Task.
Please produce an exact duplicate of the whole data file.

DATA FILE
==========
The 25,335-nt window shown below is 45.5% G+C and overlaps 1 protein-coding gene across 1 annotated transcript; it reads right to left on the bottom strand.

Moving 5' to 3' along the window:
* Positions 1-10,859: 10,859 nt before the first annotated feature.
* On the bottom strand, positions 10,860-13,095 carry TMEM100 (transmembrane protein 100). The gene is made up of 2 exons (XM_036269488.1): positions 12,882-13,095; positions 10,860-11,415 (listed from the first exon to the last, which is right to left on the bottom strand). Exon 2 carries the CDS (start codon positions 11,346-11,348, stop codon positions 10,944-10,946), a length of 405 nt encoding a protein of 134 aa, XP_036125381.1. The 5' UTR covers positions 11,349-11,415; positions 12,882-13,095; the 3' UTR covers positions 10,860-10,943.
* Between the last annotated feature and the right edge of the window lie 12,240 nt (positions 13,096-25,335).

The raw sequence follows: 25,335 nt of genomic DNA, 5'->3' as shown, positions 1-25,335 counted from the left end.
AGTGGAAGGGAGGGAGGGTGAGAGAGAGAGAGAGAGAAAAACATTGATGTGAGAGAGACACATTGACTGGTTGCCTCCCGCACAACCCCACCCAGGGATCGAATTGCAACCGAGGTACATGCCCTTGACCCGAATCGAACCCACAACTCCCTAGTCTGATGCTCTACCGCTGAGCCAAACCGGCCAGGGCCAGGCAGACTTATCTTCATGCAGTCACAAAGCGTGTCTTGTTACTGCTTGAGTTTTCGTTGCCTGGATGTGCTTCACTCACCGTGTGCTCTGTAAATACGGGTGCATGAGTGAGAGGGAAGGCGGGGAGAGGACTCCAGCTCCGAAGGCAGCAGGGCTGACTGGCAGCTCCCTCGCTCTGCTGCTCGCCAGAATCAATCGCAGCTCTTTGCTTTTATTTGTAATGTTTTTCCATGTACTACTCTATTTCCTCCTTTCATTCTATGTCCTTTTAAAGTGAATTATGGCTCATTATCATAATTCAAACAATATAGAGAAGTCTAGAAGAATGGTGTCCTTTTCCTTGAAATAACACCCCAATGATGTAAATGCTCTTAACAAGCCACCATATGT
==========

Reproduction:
The 25,335-nt window shown below is 45.5% G+C and overlaps 1 protein-coding gene across 1 annotated transcript; it reads right to left on the bottom strand.

Moving 5' to 3' along the window:
* Positions 1-10,859: 10,859 nt before the first annotated feature.
* On the bottom strand, positions 10,860-13,095 carry TMEM100 (transmembrane protein 100). The gene is made up of 2 exons (XM_036269488.1): positions 12,882-13,095; positions 10,860-11,415 (listed from the first exon to the last, which is right to left on the bottom strand). Exon 2 carries the CDS (start codon positions 11,346-11,348, stop codon positions 10,944-10,946), a length of 405 nt encoding a protein of 134 aa, XP_036125381.1. The 5' UTR covers positions 11,349-11,415; positions 12,882-13,095; the 3' UTR covers positions 10,860-10,943.
* Between the last annotated feature and the right edge of the window lie 12,240 nt (positions 13,096-25,335).

The raw sequence follows: 25,335 nt of genomic DNA, 5'->3' as shown, positions 1-25,335 counted from the left end.
AGTGGAAGGGAGGGAGGGTGAGAGAGAGAGAGAGAGAAAAACATTGATGTGAGAGAGACACATTGACTGGTTGCCTCCCGCACAACCCCACCCAGGGATCGAATTGCAACCGAGGTACATGCCCTTGACCCGAATCGAACCCACAACTCCCTAGTCTGATGCTCTACCGCTGAGCCAAACCGGCCAGGGCCAGGCAGACTTATCTTCATGCAGTCACAAAGCGTGTCTTGTTACTGCTTGAGTTTTCGTTGCCTGGATGTGCTTCACTCACCGTGTGCTCTGTAAATACGGGTGCATGAGTGAGAGGGAAGGCGGGGAGAGGACTCCAGCTCCGAAGGCAGCAGGGCTGACTGGCAGCTCCCTCGCTCTGCTGCTCGCCAGAATCAATCGCAGCTCTTTGCTTTTATTTGTAATGTTTTTCCATGTACTACTCTATTTCCTCCTTTCATTCTATGTCCTTTTAAAGTGAATTATGGCTCATTATCATAATTCAAACAATATAGAGAAGTCTAGAAGAATGGTGTCCTTTTCCTTGAAATAACACCCCAATGATGTAAATGCTCTTAACAAGCCACCATATGT